A PhD exploring the digital music world led Dr Jenine Beekhuyzen into a highly guarded, secret and illegal community of music lovers.
Her research is the first to explore the controversial motivations for downloading illegal music and her findings came down to three Cs — cost, convenience and choice.
Dr Beekhuyzen said many music lovers did not have access to affordable, high quality music online in Australia, so they sought them via illegal means.
“Apple iTunes products are about 58 per cent more expensive in Australia than the US,” Dr Beekhuyzen said.
“Also, iTunes music tracks cost the same as CD tracks, even though the quality is significantly lower due to compression.
“We often use the word ‘piracy’ to describe the illegal use of music, but it is a commercial term, which is not appropriate for people who download music for their personal use when the content they want is not available through paid options.”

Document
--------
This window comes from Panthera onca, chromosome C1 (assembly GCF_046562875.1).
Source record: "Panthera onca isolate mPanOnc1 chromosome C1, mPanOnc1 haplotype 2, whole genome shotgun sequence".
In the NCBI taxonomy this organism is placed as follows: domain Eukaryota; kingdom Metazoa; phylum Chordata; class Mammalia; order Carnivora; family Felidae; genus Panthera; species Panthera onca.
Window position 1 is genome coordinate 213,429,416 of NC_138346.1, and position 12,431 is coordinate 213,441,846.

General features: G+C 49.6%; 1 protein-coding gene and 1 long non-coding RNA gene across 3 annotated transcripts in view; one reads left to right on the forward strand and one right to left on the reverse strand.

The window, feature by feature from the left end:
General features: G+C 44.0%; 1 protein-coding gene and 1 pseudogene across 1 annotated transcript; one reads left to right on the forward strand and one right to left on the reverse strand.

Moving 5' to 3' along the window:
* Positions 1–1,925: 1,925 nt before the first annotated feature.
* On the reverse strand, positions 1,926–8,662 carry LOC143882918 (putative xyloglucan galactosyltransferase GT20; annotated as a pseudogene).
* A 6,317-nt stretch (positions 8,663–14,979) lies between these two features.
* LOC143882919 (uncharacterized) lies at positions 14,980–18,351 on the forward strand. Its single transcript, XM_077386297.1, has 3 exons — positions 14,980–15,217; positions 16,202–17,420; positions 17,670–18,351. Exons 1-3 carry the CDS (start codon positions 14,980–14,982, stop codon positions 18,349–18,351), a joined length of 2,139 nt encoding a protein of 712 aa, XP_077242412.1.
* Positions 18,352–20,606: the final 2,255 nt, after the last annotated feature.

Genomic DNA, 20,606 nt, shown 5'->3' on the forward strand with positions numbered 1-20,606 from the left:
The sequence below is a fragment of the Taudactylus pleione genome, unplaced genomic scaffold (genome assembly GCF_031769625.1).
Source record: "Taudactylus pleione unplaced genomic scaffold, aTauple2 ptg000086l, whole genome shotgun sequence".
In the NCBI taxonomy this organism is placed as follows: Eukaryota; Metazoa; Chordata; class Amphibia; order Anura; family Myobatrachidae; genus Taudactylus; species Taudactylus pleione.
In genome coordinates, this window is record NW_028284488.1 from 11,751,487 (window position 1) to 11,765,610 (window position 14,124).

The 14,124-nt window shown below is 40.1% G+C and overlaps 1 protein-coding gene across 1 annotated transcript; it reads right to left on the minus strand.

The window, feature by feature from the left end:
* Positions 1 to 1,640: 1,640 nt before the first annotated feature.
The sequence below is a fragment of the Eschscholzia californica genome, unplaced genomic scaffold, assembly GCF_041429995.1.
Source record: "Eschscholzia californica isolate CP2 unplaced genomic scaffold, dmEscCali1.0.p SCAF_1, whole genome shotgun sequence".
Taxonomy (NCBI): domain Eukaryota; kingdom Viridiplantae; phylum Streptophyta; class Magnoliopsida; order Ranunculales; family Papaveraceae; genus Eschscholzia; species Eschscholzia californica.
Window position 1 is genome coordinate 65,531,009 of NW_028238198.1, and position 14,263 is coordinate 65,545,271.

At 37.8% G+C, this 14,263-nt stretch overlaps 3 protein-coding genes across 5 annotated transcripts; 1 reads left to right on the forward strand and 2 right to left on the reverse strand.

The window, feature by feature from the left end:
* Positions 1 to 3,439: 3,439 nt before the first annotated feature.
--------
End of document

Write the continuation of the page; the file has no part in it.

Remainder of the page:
Dr Beekhuyzen said iTunes and other digital music sites had failed to provide ways for people to connect and share music.
“Music is personal and people who belong to these secret digital communities like sharing their passion for music with like-minded people,” she said.
“The legitimate online music sites don’t understand this and hence they don’t give rewards, discounts or create a community environment.”
Dr Beekhuyzen’s research recommended reforming digital music’s pricing strategy, providing more choice on different types of music and making the sites more user-friendly and social.
“The music industry hasn’t been able to control the growth of illegal music communities and the industry’s best option is to embrace the technology used to distribute large files and use it to share music in ways that will benefit their bottom line.
Dr Beekhuyzen described the illegal community members as smart, technical people, who played an important role in promoting emerging musicians and bands.
“A lot of musicians feel these communities help to bring people to their shows and give people the chance to try before they buy.”
Dr Beekhuyzen interviewed 16 members from a number of underground music communities and was a member of a community for four months herself.